Lana Tatour is a postdoctoral fellow at the UNSW Faculty of Law and an Adjunct Lecturer/Visiting Scholar at the UNSW School of Social Sciences. Her research is located at the intersections between (settler) colonialism, postcolonial theory, social movements and resistance studies, human rights, postcolonial gender and queer studies, critical race theory, citizenship studies, and Middle East studies. She is particularly interested in how native subjectivities and modalities of resistance are constituted by and through liberal technologies of domination, and along the intersectionality of race, ethnicity, class, gender and sexuality.
Her doctoral research was awarded as runner-up in the Leigh Douglas Memorial Prize for best Ph.D. dissertation on a Middle Eastern topic in the Social Sciences or Humanities by the British Society for Middle Eastern Studies. Tatour was previously a Fellow at the Australian Human Rights Centre; the Palestinian-American Research Center; and the Franz Rosenzweig Minerva Research Center, the Hebrew University of Jerusalem. Her doctoral research has been generously supported by a dozen U.K., U.S., European and Middle East-based funding bodies and foundations, including the Palestinian American Research Center, Mada al-Carmel: Arab Center for Applied Social Research, the Council for British Research in the Levant, the British Society for Middle Eastern Studies, British Friends of the Hebrew University, and the Department of Politics and International Studies at the University of Warwick. Her MSc. studies were generously supported by the Karim Rida Said Foundation and the Channel Foundation.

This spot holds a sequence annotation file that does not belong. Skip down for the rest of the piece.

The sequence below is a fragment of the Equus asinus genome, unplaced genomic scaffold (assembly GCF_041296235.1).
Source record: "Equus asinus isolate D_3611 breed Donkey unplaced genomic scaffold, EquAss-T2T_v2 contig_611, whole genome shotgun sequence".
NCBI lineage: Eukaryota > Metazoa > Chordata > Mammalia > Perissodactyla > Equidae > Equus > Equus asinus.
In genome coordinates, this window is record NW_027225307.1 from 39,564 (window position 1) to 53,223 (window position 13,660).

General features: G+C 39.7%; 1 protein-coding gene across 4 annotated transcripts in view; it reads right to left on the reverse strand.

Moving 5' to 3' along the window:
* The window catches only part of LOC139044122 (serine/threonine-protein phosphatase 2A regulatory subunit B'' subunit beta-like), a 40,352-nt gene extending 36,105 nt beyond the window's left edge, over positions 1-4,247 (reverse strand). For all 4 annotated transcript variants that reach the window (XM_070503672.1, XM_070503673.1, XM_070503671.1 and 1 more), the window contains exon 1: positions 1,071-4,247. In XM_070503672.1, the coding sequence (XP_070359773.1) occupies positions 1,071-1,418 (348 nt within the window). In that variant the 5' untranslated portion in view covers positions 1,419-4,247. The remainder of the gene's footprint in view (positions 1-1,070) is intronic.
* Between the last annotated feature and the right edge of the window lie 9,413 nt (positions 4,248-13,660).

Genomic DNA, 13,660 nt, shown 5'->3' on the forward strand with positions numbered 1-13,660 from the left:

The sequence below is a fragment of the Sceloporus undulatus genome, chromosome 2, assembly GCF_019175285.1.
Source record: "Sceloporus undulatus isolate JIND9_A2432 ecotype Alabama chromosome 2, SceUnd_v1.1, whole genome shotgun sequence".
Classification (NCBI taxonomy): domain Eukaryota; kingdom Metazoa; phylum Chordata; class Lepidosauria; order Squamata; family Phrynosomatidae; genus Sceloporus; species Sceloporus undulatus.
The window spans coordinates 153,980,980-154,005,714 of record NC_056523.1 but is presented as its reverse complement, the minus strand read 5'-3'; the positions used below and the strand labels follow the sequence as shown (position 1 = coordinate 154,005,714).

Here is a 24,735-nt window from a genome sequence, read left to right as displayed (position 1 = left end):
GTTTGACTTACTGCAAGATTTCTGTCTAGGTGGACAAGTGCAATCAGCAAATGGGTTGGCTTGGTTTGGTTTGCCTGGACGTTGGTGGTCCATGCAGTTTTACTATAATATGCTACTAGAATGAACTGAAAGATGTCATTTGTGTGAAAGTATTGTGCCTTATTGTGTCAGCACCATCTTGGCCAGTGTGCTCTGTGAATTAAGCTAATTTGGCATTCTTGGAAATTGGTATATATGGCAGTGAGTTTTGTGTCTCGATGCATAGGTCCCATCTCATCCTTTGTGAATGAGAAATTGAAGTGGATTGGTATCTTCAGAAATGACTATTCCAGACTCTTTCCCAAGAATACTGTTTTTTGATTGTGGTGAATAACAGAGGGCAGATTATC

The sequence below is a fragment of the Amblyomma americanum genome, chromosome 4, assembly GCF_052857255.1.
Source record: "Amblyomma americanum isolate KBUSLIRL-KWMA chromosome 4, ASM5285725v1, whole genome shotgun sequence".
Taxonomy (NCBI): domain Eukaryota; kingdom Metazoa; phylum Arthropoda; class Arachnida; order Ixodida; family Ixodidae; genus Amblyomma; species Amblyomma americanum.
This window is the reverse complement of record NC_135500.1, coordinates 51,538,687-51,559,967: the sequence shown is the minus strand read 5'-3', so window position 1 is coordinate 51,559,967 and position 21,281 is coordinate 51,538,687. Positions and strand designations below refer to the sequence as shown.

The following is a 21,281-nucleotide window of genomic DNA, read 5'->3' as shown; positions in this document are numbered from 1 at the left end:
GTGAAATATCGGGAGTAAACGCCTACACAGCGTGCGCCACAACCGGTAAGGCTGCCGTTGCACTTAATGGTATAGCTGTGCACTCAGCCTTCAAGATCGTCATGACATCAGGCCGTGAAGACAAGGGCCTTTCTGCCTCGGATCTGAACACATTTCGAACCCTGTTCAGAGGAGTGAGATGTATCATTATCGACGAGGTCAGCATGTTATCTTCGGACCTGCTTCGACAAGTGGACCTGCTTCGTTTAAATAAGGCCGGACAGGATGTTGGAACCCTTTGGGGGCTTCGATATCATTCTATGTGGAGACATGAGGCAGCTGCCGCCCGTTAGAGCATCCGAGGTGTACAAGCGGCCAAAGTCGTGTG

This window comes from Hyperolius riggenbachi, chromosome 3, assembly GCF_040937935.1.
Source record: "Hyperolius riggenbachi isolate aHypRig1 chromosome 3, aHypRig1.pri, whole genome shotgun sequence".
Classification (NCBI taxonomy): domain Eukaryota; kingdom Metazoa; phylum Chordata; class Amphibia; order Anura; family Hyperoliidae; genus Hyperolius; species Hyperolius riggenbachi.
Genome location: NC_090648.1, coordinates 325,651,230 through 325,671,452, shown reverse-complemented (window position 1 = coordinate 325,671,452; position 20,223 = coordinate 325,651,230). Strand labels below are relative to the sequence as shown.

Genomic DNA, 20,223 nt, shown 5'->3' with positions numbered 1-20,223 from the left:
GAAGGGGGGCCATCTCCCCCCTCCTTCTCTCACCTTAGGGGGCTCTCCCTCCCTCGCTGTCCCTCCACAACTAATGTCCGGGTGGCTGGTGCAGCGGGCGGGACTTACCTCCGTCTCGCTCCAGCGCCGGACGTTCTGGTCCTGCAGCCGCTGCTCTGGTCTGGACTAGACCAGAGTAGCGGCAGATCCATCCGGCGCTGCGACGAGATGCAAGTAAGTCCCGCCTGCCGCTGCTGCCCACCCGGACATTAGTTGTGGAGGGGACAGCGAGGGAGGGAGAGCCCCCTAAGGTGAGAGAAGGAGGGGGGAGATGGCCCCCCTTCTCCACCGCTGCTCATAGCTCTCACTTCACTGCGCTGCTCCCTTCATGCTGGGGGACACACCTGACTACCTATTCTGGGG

Tatour completed her Ph.D. at the University of Warwick in the U.K. in 2017. She also has an MSc. in NGOs and Development from the School of Social Policy, London School of Economics and Political Science.